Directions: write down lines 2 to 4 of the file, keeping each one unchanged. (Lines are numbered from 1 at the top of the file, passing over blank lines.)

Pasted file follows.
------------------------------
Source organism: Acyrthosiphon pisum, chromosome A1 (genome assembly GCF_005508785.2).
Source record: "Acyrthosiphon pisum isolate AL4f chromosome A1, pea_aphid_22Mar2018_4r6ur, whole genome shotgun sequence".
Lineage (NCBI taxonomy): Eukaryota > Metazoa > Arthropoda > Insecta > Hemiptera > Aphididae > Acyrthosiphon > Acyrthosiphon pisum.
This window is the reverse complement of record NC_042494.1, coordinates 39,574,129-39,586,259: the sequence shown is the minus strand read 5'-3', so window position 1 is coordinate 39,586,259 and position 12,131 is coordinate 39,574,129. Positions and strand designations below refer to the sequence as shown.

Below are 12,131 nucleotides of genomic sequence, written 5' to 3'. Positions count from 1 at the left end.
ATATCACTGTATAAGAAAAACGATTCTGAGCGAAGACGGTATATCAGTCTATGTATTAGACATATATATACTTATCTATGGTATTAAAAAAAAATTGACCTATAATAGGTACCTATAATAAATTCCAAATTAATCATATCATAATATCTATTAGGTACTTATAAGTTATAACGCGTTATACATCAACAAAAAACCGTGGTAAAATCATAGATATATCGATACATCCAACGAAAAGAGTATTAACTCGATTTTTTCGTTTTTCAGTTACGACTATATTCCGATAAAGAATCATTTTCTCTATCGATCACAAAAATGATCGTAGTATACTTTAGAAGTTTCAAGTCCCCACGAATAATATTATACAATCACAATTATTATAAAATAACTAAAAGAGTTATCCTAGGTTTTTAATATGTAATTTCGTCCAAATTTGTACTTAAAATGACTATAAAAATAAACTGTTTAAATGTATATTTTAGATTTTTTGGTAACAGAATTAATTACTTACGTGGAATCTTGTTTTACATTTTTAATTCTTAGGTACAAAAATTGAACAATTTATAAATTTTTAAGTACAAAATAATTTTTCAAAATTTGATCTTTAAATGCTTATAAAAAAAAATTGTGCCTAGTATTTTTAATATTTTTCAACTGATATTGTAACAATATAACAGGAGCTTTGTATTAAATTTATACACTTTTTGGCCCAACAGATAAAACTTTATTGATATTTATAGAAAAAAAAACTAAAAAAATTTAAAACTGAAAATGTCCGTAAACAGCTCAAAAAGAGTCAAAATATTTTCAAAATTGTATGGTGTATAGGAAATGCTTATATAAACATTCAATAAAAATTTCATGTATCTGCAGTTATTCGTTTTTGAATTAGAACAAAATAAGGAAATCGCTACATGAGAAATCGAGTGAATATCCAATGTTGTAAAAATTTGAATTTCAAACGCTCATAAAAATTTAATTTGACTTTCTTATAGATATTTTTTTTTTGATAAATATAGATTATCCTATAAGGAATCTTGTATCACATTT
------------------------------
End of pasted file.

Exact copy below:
Source record: "Acyrthosiphon pisum isolate AL4f chromosome A1, pea_aphid_22Mar2018_4r6ur, whole genome shotgun sequence".
Lineage (NCBI taxonomy): Eukaryota > Metazoa > Arthropoda > Insecta > Hemiptera > Aphididae > Acyrthosiphon > Acyrthosiphon pisum.
This window is the reverse complement of record NC_042494.1, coordinates 39,574,129-39,586,259: the sequence shown is the minus strand read 5'-3', so window position 1 is coordinate 39,586,259 and position 12,131 is coordinate 39,574,129. Positions and strand designations below refer to the sequence as shown.